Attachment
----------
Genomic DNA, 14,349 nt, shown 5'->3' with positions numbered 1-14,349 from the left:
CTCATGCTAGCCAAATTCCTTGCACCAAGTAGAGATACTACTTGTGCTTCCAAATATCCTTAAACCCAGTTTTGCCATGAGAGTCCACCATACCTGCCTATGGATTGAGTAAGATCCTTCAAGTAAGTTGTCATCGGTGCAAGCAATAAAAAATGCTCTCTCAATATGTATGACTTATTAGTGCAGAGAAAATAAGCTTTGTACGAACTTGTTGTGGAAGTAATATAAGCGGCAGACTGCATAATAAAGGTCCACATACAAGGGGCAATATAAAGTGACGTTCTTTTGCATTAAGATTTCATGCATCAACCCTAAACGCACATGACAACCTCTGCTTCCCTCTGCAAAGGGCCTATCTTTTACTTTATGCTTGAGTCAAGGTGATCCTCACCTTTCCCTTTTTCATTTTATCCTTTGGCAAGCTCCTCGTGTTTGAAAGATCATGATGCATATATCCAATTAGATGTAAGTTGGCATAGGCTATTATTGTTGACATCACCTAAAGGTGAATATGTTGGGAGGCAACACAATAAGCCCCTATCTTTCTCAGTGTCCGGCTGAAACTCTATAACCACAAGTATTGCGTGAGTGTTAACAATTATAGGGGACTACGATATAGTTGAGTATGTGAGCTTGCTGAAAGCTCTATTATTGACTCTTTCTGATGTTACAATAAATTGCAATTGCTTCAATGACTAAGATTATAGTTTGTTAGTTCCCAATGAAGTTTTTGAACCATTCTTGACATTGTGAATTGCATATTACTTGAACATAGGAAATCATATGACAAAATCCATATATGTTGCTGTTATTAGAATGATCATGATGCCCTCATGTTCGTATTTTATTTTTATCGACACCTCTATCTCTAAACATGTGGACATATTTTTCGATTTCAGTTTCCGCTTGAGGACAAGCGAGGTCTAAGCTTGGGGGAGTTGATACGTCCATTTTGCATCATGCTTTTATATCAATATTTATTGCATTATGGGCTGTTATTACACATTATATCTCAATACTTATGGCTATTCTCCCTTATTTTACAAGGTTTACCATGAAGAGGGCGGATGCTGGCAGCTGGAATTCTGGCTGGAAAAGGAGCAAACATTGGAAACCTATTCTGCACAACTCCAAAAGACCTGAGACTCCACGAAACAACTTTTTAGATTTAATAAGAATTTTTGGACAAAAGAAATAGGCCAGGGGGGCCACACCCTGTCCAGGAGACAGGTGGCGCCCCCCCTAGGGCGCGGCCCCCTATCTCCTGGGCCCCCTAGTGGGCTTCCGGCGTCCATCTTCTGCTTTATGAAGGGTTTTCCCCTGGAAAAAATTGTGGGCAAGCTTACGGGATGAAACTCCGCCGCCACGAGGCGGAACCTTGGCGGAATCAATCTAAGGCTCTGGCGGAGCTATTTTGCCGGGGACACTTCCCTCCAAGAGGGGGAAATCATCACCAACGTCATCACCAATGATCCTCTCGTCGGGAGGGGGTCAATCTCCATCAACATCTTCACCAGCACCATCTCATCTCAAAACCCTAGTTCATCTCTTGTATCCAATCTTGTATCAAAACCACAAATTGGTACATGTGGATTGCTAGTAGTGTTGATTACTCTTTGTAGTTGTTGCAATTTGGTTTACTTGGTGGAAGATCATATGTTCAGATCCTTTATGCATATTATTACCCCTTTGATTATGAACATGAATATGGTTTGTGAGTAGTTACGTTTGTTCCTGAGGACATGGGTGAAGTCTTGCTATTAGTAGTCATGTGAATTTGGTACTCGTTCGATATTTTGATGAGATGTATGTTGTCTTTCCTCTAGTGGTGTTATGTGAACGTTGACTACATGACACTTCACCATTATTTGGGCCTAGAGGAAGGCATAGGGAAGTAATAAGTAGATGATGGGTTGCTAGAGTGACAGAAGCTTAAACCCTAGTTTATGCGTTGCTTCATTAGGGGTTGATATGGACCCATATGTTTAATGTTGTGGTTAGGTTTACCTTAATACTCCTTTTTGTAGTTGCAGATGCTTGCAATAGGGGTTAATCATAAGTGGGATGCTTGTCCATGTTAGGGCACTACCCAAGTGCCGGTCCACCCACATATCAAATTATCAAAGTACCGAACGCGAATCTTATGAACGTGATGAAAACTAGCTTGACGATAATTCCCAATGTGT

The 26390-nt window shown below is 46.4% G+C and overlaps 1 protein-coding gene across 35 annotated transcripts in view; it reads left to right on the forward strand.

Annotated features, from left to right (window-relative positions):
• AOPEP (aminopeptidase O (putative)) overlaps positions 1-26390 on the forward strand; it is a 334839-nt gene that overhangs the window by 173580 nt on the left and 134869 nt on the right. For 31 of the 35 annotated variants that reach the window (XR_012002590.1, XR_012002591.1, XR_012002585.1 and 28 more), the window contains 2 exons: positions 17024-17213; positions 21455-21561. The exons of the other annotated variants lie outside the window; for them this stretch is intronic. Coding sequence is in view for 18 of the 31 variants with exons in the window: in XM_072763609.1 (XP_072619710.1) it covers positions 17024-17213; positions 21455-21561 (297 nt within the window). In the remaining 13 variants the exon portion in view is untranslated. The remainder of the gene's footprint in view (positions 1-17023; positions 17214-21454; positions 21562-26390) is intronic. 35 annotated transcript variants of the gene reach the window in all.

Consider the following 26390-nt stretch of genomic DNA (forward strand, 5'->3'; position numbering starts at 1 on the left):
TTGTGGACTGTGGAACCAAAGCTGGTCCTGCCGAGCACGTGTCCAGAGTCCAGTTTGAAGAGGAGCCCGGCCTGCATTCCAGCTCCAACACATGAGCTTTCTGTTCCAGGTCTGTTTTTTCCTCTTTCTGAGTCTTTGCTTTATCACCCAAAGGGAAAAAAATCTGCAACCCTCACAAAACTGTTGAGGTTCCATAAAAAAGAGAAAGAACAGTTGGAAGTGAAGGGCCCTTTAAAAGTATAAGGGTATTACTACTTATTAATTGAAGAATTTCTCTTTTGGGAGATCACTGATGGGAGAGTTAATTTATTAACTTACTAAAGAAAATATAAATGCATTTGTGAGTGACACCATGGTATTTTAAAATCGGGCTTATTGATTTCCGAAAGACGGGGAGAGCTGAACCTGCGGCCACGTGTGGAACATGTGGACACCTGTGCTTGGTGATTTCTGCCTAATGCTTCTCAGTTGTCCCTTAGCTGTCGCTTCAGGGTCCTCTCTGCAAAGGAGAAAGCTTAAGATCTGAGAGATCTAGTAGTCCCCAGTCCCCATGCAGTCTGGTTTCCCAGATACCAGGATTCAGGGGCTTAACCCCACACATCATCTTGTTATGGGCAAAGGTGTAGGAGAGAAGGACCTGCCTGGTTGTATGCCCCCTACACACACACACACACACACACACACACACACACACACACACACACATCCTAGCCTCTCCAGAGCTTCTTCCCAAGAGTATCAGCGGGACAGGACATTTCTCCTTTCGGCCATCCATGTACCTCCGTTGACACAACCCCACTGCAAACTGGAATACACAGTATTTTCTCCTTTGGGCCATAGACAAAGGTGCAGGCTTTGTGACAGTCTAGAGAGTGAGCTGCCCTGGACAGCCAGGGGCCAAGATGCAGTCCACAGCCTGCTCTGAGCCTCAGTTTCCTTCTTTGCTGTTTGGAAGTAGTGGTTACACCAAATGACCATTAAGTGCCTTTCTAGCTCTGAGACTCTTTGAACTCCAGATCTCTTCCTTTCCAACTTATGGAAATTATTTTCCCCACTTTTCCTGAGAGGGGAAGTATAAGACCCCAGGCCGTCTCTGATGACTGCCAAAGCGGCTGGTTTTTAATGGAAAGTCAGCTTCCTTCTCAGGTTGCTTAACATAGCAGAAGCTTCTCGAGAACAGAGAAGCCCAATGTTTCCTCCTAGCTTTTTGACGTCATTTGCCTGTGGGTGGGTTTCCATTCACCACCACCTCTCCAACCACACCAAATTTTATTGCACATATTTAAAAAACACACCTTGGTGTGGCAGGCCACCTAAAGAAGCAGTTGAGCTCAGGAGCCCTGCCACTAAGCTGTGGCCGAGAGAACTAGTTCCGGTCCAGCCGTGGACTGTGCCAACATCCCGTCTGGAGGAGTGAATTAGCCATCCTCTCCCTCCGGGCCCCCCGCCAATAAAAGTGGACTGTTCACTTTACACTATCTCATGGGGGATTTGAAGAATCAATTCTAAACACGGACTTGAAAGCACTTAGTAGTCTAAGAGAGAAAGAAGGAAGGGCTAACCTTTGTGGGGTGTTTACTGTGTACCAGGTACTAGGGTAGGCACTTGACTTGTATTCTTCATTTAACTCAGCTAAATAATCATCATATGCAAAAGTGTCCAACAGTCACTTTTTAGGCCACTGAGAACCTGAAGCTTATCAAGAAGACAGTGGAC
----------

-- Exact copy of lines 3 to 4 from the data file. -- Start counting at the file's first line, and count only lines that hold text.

The 26390-nt window shown below is 46.4% G+C and overlaps 1 protein-coding gene across 35 annotated transcripts in view; it reads left to right on the forward strand.

Annotated features, from left to right (window-relative positions):